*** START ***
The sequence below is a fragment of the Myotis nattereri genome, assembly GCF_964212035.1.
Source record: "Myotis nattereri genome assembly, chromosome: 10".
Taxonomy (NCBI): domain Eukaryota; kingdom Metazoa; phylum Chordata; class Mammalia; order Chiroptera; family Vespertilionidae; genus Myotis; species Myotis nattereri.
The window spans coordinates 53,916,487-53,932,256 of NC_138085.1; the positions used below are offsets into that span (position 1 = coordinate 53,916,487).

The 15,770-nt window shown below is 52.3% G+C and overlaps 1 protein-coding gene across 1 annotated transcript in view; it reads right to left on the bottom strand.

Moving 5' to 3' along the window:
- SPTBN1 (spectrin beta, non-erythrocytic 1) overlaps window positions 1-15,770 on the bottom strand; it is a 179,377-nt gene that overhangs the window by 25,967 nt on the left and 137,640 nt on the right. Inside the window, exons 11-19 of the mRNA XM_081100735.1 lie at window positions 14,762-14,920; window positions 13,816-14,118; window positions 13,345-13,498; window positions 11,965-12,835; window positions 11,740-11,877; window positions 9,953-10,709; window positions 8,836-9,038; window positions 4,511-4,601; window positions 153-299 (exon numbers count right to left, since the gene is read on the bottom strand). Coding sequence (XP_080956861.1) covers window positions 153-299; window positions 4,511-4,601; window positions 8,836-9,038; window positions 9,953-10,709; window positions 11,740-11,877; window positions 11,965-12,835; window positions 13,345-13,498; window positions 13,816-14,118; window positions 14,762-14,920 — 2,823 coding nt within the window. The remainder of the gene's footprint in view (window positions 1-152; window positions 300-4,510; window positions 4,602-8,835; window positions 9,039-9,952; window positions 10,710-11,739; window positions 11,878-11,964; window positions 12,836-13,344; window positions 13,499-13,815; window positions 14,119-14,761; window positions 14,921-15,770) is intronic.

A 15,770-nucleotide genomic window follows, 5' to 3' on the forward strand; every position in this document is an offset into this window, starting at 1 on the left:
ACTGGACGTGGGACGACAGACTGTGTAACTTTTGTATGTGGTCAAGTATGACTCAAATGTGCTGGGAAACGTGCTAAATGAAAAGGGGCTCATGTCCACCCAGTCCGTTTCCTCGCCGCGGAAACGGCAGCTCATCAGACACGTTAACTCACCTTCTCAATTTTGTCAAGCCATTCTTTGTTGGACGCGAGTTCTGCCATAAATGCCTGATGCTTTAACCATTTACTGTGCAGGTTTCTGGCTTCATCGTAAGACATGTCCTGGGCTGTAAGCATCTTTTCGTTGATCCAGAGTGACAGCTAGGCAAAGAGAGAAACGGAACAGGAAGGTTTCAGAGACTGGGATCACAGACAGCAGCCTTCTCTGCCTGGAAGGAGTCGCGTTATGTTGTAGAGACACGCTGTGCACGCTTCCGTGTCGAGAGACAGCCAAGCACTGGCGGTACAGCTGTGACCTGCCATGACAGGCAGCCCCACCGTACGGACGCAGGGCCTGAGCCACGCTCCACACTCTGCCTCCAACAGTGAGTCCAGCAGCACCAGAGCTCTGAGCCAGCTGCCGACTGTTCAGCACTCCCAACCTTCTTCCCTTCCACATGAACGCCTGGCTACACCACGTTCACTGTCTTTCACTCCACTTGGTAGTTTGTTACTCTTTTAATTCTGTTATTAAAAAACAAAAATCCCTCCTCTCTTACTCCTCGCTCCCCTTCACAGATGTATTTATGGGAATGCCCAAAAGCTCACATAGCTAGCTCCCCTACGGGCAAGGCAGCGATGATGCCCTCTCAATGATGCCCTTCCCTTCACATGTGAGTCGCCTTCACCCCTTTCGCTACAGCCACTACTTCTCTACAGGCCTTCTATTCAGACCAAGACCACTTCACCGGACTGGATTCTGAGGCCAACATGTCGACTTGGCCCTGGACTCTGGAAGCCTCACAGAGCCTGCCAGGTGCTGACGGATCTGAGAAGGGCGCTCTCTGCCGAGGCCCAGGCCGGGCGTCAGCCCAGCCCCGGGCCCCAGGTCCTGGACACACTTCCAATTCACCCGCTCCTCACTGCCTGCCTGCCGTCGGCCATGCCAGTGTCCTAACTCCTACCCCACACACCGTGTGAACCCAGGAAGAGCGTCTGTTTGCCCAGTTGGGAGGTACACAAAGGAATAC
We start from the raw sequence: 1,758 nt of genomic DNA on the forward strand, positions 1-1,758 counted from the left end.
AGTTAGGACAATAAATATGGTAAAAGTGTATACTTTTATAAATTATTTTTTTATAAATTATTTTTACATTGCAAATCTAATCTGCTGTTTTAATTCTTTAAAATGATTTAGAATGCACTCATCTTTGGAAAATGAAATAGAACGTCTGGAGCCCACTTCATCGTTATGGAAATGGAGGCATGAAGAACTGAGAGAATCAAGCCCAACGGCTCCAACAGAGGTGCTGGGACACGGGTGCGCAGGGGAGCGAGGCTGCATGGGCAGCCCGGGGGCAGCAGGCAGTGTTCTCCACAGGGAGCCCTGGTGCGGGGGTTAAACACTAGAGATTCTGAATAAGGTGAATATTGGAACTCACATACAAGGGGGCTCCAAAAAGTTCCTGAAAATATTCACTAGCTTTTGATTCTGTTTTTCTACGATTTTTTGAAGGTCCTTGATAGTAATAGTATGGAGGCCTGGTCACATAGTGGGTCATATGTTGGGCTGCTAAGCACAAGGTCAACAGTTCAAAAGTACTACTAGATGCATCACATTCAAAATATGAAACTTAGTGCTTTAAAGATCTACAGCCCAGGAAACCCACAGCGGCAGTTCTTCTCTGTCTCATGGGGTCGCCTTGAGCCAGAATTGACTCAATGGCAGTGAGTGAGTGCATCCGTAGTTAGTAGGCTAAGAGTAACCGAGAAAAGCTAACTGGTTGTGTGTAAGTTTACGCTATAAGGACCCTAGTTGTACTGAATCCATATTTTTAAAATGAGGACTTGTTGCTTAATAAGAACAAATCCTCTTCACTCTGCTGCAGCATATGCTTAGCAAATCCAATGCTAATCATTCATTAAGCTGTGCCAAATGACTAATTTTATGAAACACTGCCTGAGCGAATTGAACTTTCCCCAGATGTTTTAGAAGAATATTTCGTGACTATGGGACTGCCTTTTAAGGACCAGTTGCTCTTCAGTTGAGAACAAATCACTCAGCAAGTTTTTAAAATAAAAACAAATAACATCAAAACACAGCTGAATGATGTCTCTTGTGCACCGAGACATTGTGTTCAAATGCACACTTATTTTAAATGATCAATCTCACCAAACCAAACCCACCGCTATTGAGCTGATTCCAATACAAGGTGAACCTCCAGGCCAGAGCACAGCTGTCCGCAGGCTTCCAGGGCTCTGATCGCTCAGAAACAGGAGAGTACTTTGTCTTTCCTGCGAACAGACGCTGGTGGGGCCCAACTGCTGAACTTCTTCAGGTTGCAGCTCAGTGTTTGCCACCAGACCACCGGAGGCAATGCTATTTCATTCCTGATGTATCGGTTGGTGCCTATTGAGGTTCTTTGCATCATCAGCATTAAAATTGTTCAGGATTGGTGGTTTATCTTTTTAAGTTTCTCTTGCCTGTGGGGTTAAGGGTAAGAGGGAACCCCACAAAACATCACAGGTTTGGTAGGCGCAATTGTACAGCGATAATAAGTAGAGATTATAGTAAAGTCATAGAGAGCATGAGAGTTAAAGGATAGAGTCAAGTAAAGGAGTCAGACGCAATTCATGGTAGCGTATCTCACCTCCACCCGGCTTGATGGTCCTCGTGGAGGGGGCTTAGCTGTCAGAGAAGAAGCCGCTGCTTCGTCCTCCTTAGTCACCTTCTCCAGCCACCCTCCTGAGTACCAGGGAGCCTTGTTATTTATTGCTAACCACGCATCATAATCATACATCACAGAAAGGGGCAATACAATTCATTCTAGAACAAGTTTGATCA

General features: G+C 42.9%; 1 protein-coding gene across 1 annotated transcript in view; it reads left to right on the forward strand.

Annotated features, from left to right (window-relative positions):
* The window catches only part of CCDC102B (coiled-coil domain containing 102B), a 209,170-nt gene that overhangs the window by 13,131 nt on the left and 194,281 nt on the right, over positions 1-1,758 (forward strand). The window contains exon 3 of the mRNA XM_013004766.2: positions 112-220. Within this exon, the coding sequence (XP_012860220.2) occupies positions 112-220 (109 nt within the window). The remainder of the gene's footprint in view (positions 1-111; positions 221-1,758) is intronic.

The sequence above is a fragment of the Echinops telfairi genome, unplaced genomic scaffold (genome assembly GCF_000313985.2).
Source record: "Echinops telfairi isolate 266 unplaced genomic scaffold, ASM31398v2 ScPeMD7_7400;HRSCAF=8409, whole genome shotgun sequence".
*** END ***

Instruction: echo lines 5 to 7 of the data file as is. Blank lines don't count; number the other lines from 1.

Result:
The 15,770-nt window shown below is 52.3% G+C and overlaps 1 protein-coding gene across 1 annotated transcript in view; it reads right to left on the bottom strand.

Moving 5' to 3' along the window:
- SPTBN1 (spectrin beta, non-erythrocytic 1) overlaps window positions 1-15,770 on the bottom strand; it is a 179,377-nt gene that overhangs the window by 25,967 nt on the left and 137,640 nt on the right. Inside the window, exons 11-19 of the mRNA XM_081100735.1 lie at window positions 14,762-14,920; window positions 13,816-14,118; window positions 13,345-13,498; window positions 11,965-12,835; window positions 11,740-11,877; window positions 9,953-10,709; window positions 8,836-9,038; window positions 4,511-4,601; window positions 153-299 (exon numbers count right to left, since the gene is read on the bottom strand). Coding sequence (XP_080956861.1) covers window positions 153-299; window positions 4,511-4,601; window positions 8,836-9,038; window positions 9,953-10,709; window positions 11,740-11,877; window positions 11,965-12,835; window positions 13,345-13,498; window positions 13,816-14,118; window positions 14,762-14,920 — 2,823 coding nt within the window. The remainder of the gene's footprint in view (window positions 1-152; window positions 300-4,510; window positions 4,602-8,835; window positions 9,039-9,952; window positions 10,710-11,739; window positions 11,878-11,964; window positions 12,836-13,344; window positions 13,499-13,815; window positions 14,119-14,761; window positions 14,921-15,770) is intronic.